So in case you haven’t figured it out yet I’m not the best blogger so as I’m tired here are some last few random things.

  • Girls are stared at here… a lot. Catcalls are kept to a minimum as far as out right sounds but professions of love and marriage seem to be common.
  • The views are amazing. King Hussein (the first king of Jordan) ruled that all buildings in Amman must be made from limestone so they are all be the same color. As well the whole city is built on hills and every square plot basically has a building on it. Lastly the city is huge, and when I say huge I mean buildings go on for as far as the eye can see, and that is far. So in the view you can see hills and hills of buildings.
  • Pictures cannot even begin to capture and convey the awesomeness of the view of these buildings.
  • Secret police. Although we are sure we are being told larger numbers to scare us, we were informed 1 in every 100 people is a secret police. They are under strict laws though so this is viewed as good and safe here.
  • Everyone knows everyone, and everyone talks. Period. Our CIEE director knew some kids had brought alcohol into a building that same night because people in the area called people who called people who called her.
  • Jordanians do not recycle but they have an impressive cleaning crew so there is very little litter actually on the ground. FYI, 2/3 of Jordanians work for the government.
  • This is one of my most favorite facts I learned: The US has the same economic disparity as Jordan.

Jon: Ahlan Wa Sahlan!

September 5, 2011

Ok so the taxi cab driver didn’t say that to us right away like all the guides say they will but after we asked him how he was doing in Arabic he said Ahlan wa sahlan to us and was very friendly. My plane ended up being about 4 hours late but on the ride I did meet 5 other CIEE students. We all hitched a bus to our hotel and crashed in two rooms (which by the way were very expensive. American hotels in Jordan are not cheap apparently). We ended up getting there at about 1am my time and tried to all cram on one computer in an hour to all contact our families and then crashed. The nice part about having a 26 hour plane ride is I don’t really feel jet lagged. Although my eating habits will take a while to get realigned. I have to say though I was warned about getting sick from food but one a whole I feel more bad for people who travel to the US from here. I cannot imagine their stomachs digesting all of our highly processed foods after eating simpler more raw foods they have here. For breakfast I had bread and tomato with cheese on both along with yogurt and orange juice, it was delicious. So now I just have the day to relax and tomorrow we start a very intensive orientations, this should fully exhaust me.


Jon: Who doesn’t love a good accent?

September 4, 2011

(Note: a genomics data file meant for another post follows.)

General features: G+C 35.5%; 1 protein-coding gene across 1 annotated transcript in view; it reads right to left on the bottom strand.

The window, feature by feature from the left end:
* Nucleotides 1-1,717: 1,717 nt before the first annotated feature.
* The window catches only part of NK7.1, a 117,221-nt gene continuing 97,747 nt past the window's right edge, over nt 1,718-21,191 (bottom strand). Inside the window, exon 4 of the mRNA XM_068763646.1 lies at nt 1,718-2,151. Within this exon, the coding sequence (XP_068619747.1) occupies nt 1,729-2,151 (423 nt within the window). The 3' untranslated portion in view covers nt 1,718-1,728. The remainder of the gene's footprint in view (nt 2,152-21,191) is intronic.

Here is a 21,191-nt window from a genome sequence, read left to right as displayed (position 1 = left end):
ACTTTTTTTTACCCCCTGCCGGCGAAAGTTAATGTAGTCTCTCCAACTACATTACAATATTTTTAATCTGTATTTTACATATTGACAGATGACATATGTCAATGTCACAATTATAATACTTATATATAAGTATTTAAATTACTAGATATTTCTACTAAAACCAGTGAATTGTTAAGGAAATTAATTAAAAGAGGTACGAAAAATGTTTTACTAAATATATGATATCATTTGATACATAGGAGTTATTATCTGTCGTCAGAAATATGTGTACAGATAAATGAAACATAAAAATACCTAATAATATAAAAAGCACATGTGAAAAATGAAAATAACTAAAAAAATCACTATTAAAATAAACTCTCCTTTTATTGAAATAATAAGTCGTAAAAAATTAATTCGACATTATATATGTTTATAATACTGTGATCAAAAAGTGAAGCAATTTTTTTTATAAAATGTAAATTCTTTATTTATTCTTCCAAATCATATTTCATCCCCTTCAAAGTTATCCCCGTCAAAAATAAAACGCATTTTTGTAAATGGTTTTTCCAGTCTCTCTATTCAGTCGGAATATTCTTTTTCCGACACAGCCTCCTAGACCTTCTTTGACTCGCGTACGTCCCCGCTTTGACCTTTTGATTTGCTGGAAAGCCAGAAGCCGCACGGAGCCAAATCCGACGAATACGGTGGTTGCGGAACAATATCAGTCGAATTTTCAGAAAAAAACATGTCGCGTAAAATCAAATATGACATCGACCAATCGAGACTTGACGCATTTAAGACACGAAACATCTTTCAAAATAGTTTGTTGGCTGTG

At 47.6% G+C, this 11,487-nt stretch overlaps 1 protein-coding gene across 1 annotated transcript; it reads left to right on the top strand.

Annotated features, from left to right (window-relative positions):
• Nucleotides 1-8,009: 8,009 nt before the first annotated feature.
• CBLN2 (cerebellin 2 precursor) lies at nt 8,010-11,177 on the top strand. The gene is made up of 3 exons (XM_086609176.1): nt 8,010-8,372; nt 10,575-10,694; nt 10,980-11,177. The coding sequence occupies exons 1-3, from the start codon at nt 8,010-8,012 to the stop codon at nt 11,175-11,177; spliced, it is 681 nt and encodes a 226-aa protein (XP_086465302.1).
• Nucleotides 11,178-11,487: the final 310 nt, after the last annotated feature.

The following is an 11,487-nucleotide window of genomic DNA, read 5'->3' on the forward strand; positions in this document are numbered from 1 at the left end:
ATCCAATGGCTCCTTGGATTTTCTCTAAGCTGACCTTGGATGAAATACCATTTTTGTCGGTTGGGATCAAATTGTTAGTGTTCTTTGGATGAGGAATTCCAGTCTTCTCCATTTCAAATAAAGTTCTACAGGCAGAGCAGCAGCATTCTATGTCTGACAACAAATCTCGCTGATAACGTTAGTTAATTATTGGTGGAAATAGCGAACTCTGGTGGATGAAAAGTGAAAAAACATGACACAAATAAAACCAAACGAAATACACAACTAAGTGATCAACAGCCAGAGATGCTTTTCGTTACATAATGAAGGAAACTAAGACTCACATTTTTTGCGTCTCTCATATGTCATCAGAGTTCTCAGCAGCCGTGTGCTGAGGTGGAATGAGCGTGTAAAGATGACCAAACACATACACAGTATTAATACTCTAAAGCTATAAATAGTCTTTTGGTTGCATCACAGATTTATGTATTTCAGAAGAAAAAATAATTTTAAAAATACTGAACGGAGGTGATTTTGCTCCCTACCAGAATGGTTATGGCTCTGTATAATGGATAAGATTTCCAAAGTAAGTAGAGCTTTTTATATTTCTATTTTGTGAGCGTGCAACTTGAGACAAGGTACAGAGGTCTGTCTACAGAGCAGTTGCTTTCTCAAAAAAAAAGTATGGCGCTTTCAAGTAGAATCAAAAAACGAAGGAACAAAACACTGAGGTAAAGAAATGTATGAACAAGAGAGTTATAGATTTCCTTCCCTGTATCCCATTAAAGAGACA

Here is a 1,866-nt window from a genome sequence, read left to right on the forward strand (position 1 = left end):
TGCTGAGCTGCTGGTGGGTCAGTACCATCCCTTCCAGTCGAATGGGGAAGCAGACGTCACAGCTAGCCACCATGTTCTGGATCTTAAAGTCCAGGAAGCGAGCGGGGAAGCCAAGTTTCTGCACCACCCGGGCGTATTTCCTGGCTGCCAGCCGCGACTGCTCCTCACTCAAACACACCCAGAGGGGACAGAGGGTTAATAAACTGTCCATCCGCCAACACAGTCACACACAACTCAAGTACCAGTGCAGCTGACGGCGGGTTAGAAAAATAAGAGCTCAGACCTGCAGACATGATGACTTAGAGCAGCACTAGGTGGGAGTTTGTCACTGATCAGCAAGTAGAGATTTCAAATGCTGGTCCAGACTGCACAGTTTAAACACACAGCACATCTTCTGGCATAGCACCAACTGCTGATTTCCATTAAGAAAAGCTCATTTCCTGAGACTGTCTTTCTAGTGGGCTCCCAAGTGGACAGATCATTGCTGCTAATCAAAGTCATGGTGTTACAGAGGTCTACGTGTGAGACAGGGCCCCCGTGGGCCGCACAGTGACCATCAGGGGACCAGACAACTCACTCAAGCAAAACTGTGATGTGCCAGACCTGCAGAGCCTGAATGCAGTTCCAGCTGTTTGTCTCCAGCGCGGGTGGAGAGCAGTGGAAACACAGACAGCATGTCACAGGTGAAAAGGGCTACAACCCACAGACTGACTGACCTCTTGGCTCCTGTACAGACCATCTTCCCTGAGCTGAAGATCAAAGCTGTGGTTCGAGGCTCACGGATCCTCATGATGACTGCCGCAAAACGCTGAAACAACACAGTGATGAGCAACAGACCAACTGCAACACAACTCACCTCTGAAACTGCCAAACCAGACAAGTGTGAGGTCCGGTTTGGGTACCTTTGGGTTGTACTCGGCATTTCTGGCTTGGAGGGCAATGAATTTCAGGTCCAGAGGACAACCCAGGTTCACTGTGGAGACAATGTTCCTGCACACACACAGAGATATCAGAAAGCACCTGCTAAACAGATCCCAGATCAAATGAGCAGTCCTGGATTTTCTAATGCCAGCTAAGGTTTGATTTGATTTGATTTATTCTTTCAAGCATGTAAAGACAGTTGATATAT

So, I am now sitting in the London Heathrow Airport waiting for my gate information to be displayed. A 5 hour layover… I wish I could explore London but I guess I shouldn’t take the risk. But anyways, my day started off a bit rough when I learned my flight is not actually through BMI as I booked it but instead they contract out to other flights. With that I got off at the complete opposite side of the airport to begin with having to go from terminal 5 to terminal 1. Then I’m told since I’m flying through United Airways I have to follow their baggage rules instead of BMI which means I now have to pay $70 for a second bag. After that though it’s been pretty easy since. The person I sat next to on the flight was very nice, a chemical engineer from London. Can I take a break to say I really love the British accent? I mean, don’t get me wrong I’m a sucker for Middle Easterners but “Comm’ on mate” will get me every time. Upon arriving in London I was welcomed at security by an entire soccer (?) team, which was a nice welcome.  And now I wait, the only thing I’m really worried about is the taxi ride to my hotel upon entering Amman. The taxi’s there are not metered, purely negotiated and although I’m told Jordanians might even put my beloved St. John’s and St. Benedict’s Benedictines hospitality to shame I’m still cautious. Of course speaking very little Arabic doesn’t help either. Well my flight finally came on the screen though the gate information will only be told about 30-40 minutes before departure so I might be sprinting a bit. Well I should get to doing… something so I’ll end this my first blog, though if people watching is a hobby, people listening should be as well, and international airports are the Olympics of it. So many different accents and languages, different styles and mannerisms. I could spend much longer than 5 hours here just watching and listening.